Kerry visits Switzerland for talks with Russian counterpart

U.S. Secretary of State John Kerry is in Switzerland for talks with Russia's foreign minister on Syria and Ukraine.

Kerry arrived in Zurich early Wednesday and is hoping to resolve differences with Russia on who is eligible to join U.N.-mediated peace talks for Syria that are due to begin next week. Kerry will also be pushing for more progress on resolving conflict in eastern Ukraine between the government and Russia-backed rebels.

After seeing Sergey Lavrov, Kerry will go to Davos to attend the World Economic Forum and then travel on to Saudi Arabia, Laos, Cambodia and China.

Russia and Iran, which back Syrian President Bashar Assad, have severe differences with Saudi Arabia, other Arab states, the United States and Europe over which opposition groups should be considered terrorists and not allowed to be part of an 18-month political transition process that the U.N. has endorsed. One dispute is over the groups Ahrar-as-Sham and Jaish al-Islam, which Russia and Syria consider "terrorists" but Saudi Arabia, the United States and others view as legitimate opposition groups.

The dispute is threatening to delay the planned Jan. 25 start of U.N.-meditated peace talks.

"We're not unmindful of the fact that there still remains differences of opinion, and that this is a complicated process and that there is still quite a bit of work that needs to be done to get the meeting to occur," State Department spokesman John Kirby said Tuesday. "But it's our hope that this can continue to move forward, and that we can have this meeting on the 25th."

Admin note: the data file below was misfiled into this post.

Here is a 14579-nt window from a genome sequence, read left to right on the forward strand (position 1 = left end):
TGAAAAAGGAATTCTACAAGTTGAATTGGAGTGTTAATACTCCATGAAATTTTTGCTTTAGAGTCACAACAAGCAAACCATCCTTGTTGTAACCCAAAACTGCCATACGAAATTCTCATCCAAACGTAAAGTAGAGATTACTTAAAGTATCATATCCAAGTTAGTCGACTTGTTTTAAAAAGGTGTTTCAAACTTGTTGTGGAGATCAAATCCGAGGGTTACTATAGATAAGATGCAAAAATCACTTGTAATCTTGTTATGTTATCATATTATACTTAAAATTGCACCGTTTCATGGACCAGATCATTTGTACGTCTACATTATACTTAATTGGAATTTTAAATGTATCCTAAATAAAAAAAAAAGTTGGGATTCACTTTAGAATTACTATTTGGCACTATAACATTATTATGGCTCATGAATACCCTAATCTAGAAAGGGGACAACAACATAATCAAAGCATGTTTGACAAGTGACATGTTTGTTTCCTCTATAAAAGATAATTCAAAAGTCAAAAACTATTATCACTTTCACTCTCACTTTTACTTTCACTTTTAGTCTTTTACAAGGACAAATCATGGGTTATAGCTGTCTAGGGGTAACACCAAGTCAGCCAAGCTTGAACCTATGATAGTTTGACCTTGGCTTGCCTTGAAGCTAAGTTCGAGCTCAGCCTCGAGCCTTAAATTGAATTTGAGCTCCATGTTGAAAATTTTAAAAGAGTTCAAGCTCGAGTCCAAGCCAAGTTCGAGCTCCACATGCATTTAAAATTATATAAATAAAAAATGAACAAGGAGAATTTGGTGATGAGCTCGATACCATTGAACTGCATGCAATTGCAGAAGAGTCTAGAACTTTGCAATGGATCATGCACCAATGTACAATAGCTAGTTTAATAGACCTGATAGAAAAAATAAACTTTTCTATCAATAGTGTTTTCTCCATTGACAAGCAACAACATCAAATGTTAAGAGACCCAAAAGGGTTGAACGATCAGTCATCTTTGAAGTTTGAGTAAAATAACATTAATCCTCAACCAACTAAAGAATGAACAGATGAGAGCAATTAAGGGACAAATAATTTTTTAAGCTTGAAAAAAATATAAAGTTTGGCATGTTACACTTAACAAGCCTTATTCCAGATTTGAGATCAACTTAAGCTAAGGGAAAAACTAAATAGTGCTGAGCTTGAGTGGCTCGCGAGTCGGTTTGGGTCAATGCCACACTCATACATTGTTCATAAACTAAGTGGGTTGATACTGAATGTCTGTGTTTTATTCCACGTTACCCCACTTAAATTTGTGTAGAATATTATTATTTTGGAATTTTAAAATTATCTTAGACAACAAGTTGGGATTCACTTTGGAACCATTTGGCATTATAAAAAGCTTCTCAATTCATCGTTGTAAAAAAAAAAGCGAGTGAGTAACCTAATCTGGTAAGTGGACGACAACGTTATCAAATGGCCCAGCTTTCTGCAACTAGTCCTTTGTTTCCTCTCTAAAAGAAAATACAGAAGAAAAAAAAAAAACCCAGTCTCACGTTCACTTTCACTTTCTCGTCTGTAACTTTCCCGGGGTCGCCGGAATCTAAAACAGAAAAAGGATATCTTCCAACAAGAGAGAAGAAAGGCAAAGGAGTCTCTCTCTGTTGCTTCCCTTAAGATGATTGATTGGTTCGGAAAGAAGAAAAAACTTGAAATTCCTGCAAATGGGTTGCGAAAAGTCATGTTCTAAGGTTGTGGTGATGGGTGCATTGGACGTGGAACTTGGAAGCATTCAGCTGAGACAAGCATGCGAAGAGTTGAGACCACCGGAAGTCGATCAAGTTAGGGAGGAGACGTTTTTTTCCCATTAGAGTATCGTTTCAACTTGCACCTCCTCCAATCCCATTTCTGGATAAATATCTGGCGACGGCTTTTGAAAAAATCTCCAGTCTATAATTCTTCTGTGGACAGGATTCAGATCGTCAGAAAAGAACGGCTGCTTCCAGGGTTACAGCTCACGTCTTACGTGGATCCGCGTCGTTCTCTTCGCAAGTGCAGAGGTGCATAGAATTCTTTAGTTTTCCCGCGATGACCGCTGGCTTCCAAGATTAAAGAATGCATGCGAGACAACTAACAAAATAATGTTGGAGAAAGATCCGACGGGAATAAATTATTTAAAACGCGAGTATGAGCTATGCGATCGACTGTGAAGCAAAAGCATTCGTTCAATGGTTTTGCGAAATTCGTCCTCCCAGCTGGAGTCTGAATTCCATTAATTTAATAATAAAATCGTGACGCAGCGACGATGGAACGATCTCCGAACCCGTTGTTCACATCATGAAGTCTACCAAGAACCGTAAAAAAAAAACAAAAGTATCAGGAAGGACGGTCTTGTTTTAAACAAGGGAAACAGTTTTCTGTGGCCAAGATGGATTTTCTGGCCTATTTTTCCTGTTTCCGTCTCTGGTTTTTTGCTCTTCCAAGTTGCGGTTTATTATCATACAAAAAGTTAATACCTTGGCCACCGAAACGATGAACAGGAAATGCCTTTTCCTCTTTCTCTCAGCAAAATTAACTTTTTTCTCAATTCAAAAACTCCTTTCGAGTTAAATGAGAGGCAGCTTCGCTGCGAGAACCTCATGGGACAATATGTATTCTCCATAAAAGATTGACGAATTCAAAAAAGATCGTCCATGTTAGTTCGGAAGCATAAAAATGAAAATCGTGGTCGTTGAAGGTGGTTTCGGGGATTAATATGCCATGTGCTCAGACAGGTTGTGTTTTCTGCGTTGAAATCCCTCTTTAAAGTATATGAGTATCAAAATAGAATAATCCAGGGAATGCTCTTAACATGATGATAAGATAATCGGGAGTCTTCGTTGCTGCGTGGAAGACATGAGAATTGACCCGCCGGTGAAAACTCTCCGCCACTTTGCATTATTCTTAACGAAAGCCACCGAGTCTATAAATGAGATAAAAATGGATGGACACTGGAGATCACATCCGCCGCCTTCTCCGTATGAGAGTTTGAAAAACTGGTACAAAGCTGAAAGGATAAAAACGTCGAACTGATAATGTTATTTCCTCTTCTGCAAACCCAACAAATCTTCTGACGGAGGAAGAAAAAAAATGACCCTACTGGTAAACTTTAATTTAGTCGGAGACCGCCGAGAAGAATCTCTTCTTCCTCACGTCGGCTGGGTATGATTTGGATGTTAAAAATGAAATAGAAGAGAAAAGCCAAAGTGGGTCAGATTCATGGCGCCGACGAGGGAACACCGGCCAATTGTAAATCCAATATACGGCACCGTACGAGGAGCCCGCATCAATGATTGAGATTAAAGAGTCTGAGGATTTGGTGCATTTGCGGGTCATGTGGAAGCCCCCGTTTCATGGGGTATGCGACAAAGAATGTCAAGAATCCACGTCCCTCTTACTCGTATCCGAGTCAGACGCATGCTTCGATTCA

On Monday, U.N. chief Ban Ki-moon urged countries supporting opposing sides in the Syrian conflict to redouble efforts to reach agreement on the list of eligible opposition groups. Ban's appeal came as the U.N. special envoy for Syria, Staffan de Mistura, briefed the Security Council on his efforts to get the talks started and the leaders of Russia and Qatar met in Moscow to try to narrow their differences.

U.N. officials say they remain focused on starting the talks on Jan. 25 as planned, but they say they can't send out invitations until the key countries agree on an opposition list and have hinted at a possible delay.

In Washington, U.S. officials echoed those sentiments on Tuesday. One official said the talks had not yet been delayed, but that it was possible they could slip by a week or more.

In Moscow, meanwhile, a top Russian diplomat said he hoped the Lavrov-Kerry meeting would produce an agreement on the list.